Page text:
where y(t) denotes the n-dimensional state of the system at time t; f is the gradient field characterized by a parameter vector; θ, and y0=y(0) are the initial conditions, which may also be unknown. Coaxing the solutions of such systems into exhibiting a desired dynamical behaviour is reliant on the ability to, first, encode the behaviour sufficiently as constraints on a set of model properties that may be conveniently evaluated, and second, to identify regions in parameter space for which these constraints are satisfied. Here we meet these challenges using a combination of statistical and dynamical systems techniques. In particular, we pose the problem within a state–space framework, where the observation function corresponds to evaluating the type of attractor exhibited by the model with given parameters and initial conditions. We then exploit the flexibility and efficiency of the unscented Kalman filter (UKF) to systematically move in parameter space until the desired or expected dynamical behaviour is exhibited. The approach, outlined in Figure 1 and developed fully in the Methods and Supplementary Information, is demonstrated below within different contexts, covering some classical dynamical model systems and electronic circuits that exhibit oscillations, chaos and hyperchaos, and a biological regulatory system that exhibits oscillatory behaviour.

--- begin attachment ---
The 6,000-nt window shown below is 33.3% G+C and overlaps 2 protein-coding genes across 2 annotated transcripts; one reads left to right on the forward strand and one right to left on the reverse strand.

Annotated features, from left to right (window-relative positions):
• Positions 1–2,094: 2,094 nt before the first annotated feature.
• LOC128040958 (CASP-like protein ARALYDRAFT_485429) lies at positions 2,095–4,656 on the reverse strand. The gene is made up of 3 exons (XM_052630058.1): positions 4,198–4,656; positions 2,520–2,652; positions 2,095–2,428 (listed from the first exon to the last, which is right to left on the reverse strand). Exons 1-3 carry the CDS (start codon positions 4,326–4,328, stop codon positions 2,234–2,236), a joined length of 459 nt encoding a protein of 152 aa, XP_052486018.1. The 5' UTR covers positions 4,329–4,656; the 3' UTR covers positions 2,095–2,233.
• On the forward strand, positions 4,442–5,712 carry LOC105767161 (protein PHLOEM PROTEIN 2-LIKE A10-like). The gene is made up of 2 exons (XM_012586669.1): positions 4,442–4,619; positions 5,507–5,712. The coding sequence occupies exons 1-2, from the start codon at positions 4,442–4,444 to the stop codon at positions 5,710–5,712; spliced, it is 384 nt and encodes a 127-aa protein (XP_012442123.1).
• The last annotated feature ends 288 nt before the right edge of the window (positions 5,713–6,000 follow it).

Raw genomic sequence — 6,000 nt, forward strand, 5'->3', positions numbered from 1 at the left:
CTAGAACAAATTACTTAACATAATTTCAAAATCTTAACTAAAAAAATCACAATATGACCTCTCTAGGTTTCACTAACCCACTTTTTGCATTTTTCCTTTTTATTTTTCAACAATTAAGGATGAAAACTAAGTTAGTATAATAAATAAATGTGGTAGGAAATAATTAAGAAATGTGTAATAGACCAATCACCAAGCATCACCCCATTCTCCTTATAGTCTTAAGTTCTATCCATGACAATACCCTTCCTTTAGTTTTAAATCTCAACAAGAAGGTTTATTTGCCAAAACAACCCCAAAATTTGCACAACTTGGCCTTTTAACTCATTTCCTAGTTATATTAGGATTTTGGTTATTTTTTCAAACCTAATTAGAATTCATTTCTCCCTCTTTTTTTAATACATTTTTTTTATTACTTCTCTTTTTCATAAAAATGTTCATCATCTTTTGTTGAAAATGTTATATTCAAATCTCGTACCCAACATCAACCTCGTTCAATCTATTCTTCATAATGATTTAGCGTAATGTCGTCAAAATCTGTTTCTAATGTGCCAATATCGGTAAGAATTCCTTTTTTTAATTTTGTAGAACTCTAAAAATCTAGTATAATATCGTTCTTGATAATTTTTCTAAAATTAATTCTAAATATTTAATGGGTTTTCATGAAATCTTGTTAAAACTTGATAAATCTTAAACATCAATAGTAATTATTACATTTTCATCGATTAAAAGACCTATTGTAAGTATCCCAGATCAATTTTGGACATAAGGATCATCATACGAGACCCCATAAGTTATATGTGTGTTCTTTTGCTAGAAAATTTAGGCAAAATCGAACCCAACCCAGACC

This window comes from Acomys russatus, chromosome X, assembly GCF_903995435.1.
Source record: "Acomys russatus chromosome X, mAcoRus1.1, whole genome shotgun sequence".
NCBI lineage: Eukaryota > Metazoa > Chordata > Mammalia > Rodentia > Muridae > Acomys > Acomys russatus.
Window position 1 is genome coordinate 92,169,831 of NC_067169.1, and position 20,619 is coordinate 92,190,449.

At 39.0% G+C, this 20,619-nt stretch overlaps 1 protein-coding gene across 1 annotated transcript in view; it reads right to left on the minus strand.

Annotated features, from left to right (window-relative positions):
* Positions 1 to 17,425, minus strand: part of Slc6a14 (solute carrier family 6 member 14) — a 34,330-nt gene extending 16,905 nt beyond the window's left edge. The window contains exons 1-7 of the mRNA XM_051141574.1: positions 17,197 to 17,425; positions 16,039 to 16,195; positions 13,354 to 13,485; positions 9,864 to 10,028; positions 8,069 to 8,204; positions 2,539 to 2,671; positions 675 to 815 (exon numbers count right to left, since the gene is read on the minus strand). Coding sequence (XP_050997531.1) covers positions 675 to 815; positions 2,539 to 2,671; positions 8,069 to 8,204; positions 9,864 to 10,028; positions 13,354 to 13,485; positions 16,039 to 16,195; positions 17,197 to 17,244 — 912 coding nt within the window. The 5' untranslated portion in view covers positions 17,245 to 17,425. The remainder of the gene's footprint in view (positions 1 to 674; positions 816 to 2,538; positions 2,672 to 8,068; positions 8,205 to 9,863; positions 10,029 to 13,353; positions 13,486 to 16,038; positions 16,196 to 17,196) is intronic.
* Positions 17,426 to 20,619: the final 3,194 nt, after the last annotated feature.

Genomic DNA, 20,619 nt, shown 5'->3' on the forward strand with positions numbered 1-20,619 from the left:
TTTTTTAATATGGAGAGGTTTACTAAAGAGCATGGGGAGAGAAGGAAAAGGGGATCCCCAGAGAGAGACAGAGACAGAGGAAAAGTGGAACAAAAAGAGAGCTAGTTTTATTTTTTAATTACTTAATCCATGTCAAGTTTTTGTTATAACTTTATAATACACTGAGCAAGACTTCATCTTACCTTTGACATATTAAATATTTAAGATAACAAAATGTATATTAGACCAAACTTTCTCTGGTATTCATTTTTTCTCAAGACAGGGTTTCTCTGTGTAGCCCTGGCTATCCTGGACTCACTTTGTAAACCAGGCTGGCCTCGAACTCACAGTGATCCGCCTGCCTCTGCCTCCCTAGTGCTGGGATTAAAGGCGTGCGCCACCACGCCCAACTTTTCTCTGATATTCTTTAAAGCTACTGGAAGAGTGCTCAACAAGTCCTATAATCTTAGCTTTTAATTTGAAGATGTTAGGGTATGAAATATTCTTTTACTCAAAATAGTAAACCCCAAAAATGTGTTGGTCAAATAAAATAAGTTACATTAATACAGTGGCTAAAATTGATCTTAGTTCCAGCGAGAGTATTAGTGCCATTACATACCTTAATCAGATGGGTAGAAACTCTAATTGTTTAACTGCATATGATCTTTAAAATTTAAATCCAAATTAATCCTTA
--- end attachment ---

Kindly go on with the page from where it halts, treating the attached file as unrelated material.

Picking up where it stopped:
Figure 1: Encoding and inferring the desired dynamics.
figure 1

(a) LEs, λ0, ... λn, characterize the contraction/expansion of an initially small perturbation, ɛ0, to the system. (b) The leading LE determines the principal dynamics and characteristics of the attractor of a dynamical system. For λ0<0, the attractor will be a stable fixed point; stable oscillating solutions will be obtained, if λ0=0; for λ0>0 we observe chaos and the system will exhibit a so-called strange attractor; if more than one LE is positive, then we speak of hyperchaos and the attractor will exhibit behaviour with similar statistical properties to white noise. (c) Key steps in the UKF for qualitative inference. At the kth iteration, the current prior parameter distribution is formed by perturbing the previous posterior, θk, with the process noise vk. The distribution of LEs for the model f induced by the prior parameter distribution is calculated via the LE estimation routine L and the unscented transform. Comparing the mean LE, , to the target LE, λtarget, the prior parameters are updated using the UKF update equations. As the filter proceeds, parameters are found that locally minimise the sum of squared error between target and estimated LEs.


Oscillations and chaos in electronic circuits